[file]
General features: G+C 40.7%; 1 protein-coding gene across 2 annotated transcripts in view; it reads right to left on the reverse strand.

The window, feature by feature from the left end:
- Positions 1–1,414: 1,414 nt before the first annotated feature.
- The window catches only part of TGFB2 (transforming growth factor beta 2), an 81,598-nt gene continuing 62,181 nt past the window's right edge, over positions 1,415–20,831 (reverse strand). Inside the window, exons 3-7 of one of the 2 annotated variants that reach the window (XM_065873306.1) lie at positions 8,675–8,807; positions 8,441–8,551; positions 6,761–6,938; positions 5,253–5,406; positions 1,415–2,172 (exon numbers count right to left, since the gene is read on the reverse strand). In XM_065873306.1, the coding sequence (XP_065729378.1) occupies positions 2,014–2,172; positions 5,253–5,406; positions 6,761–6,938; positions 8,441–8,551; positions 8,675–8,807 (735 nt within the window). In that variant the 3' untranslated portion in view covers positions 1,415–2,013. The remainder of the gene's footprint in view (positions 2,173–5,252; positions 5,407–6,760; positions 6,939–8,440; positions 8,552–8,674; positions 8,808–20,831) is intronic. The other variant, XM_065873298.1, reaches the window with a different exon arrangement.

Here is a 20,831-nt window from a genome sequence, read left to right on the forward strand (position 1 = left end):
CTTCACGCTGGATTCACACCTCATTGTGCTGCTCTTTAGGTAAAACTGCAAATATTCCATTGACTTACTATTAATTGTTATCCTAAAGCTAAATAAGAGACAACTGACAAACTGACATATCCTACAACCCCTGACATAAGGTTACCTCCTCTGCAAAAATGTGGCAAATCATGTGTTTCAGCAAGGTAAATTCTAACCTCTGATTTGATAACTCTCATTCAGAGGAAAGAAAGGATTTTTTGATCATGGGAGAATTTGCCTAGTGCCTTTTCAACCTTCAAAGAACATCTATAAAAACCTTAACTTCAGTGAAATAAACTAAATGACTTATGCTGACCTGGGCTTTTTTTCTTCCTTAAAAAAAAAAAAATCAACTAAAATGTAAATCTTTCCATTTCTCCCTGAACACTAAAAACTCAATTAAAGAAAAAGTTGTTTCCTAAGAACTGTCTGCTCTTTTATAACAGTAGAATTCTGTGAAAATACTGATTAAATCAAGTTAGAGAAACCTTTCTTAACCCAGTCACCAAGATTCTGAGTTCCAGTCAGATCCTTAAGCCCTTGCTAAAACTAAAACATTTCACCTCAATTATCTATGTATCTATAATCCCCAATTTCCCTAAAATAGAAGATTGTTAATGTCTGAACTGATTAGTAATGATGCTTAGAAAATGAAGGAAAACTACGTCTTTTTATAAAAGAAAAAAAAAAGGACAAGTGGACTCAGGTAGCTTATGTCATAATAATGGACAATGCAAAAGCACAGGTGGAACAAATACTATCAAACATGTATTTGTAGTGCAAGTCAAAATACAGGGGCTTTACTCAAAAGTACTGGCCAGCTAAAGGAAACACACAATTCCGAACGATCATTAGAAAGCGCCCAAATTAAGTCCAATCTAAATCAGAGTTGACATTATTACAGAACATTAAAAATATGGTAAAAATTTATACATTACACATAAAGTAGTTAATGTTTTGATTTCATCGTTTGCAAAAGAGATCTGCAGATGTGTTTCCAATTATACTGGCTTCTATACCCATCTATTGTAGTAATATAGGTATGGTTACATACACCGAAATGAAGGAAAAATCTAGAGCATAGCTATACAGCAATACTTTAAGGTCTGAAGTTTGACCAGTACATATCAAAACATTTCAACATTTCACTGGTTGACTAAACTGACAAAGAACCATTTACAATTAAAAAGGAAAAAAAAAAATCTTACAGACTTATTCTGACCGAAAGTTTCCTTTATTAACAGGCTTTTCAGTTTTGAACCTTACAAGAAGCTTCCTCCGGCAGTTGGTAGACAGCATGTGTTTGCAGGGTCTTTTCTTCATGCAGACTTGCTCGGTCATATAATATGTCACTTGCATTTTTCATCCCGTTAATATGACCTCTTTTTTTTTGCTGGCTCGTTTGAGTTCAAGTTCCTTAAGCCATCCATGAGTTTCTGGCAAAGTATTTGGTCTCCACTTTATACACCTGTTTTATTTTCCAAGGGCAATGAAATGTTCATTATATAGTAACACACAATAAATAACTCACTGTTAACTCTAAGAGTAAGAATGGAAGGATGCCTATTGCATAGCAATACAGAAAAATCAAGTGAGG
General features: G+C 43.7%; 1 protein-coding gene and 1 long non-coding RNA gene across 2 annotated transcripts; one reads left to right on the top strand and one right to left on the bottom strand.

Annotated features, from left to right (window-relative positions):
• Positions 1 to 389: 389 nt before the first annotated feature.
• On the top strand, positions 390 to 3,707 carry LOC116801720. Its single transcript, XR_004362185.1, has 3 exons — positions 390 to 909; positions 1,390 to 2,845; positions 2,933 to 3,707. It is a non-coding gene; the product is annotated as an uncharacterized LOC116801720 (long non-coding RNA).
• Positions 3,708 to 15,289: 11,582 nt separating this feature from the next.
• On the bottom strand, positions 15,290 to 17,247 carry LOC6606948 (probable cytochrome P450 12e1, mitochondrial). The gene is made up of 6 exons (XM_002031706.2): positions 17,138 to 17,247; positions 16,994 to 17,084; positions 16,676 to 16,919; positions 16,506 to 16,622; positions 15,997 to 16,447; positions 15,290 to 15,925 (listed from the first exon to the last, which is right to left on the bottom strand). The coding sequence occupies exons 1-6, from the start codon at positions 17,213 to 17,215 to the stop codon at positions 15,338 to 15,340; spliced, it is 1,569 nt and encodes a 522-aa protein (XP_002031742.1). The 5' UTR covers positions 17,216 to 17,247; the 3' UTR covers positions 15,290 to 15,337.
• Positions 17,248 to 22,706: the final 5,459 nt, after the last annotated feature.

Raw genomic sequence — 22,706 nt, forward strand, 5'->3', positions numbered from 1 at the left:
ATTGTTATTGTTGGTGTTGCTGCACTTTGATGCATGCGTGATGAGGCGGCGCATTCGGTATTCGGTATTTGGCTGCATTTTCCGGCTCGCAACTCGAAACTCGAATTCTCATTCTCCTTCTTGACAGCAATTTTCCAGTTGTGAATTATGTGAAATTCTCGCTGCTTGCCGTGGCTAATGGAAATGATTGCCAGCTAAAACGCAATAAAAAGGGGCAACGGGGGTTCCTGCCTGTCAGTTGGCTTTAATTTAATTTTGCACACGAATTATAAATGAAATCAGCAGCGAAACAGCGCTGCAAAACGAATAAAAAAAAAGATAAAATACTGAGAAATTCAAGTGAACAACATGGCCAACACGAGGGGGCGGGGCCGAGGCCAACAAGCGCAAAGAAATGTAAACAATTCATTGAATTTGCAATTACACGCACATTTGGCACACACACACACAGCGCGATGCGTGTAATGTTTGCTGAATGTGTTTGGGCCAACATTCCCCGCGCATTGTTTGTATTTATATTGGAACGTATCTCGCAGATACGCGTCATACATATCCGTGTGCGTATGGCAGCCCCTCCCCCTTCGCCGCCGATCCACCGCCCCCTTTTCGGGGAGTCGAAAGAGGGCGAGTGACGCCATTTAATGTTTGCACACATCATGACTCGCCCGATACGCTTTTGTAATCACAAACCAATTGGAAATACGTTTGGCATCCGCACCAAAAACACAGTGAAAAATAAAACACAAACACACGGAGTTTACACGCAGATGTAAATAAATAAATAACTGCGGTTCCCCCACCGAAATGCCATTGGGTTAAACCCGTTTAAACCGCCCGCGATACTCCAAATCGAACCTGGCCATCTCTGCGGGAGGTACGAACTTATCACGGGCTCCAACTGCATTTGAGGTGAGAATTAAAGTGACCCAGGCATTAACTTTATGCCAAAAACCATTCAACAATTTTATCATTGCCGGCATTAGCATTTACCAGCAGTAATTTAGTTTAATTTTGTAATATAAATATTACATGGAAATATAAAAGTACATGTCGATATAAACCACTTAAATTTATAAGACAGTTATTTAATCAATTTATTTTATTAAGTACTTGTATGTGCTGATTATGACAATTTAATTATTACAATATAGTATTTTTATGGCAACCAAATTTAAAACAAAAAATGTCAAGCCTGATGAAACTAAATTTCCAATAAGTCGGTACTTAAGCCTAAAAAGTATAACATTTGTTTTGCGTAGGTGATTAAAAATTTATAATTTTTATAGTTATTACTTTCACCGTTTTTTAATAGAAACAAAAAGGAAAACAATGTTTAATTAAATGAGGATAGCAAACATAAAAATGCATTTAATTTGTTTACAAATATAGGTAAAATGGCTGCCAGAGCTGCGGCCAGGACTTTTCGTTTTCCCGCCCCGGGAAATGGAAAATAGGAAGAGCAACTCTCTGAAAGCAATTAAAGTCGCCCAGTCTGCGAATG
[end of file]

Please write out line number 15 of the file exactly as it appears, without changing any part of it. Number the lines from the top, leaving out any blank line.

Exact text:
ATTGTTATTGTTGGTGTTGCTGCACTTTGATGCATGCGTGATGAGGCGGCGCATTCGGTATTCGGTATTTGGCTGCATTTTCCGGCTCGCAACTCGAAACTCGAATTCTCATTCTCCTTCTTGACAGCAATTTTCCAGTTGTGAATTATGTGAAATTCTCGCTGCTTGCCGTGGCTAATGGAAATGATTGCCAGCTAAAACGCAATAAAAAGGGGCAACGGGGGTTCCTGCCTGTCAGTTGGCTTTAATTTAATTTTGCACACGAATTATAAATGAAATCAGCAGCGAAACAGCGCTGCAAAACGAATAAAAAAAAAGATAAAATACTGAGAAATTCAAGTGAACAACATGGCCAACACGAGGGGGCGGGGCCGAGGCCAACAAGCGCAAAGAAATGTAAACAATTCATTGAATTTGCAATTACACGCACATTTGGCACACACACACACAGCGCGATGCGTGTAATGTTTGCTGAATGTGTTTGGGCCAACATTCCCCGCGCATTGTTTGTATTTATATTGGAACGTATCTCGCAGATACGCGTCATACATATCCGTGTGCGTATGGCAGCCCCTCCCCCTTCGCCGCCGATCCACCGCCCCCTTTTCGGGGAGTCGAAAGAGGGCGAGTGACGCCATTTAATGTTTGCACACATCATGACTCGCCCGATACGCTTTTGTAATCACAAACCAATTGGAAATACGTTTGGCATCCGCACCAAAAACACAGTGAAAAATAAAACACAAACACACGGAGTTTACACGCAGATGTAAATAAATAAATAACTGCGGTTCCCCCACCGAAATGCCATTGGGTTAAACCCGTTTAAACCGCCCGCGATACTCCAAATCGAACCTGGCCATCTCTGCGGGAGGTACGAACTTATCACGGGCTCCAACTGCATTTGAGGTGAGAATTAAAGTGACCCAGGCATTAACTTTATGCCAAAAACCATTCAACAATTTTATCATTGCCGGCATTAGCATTTACCAGCAGTAATTTAGTTTAATTTTGTAATATAAATATTACATGGAAATATAAAAGTACATGTCGATATAAACCACTTAAATTTATAAGACAGTTATTTAATCAATTTATTTTATTAAGTACTTGTATGTGCTGATTATGACAATTTAATTATTACAATATAGTATTTTTATGGCAACCAAATTTAAAACAAAAAATGTCAAGCCTGATGAAACTAAATTTCCAATAAGTCGGTACTTAAGCCTAAAAAGTATAACATTTGTTTTGCGTAGGTGATTAAAAATTTATAATTTTTATAGTTATTACTTTCACCGTTTTTTAATAGAAACAAAAAGGAAAACAATGTTTAATTAAATGAGGATAGCAAACATAAAAATGCATTTAATTTGTTTACAAATATAGGTAAAATGGCTGCCAGAGCTGCGGCCAGGACTTTTCGTTTTCCCGCCCCGGGAAATGGAAAATAGGAAGAGCAACTCTCTGAAAGCAATTAAAGTCGCCCAGTCTGCGAATG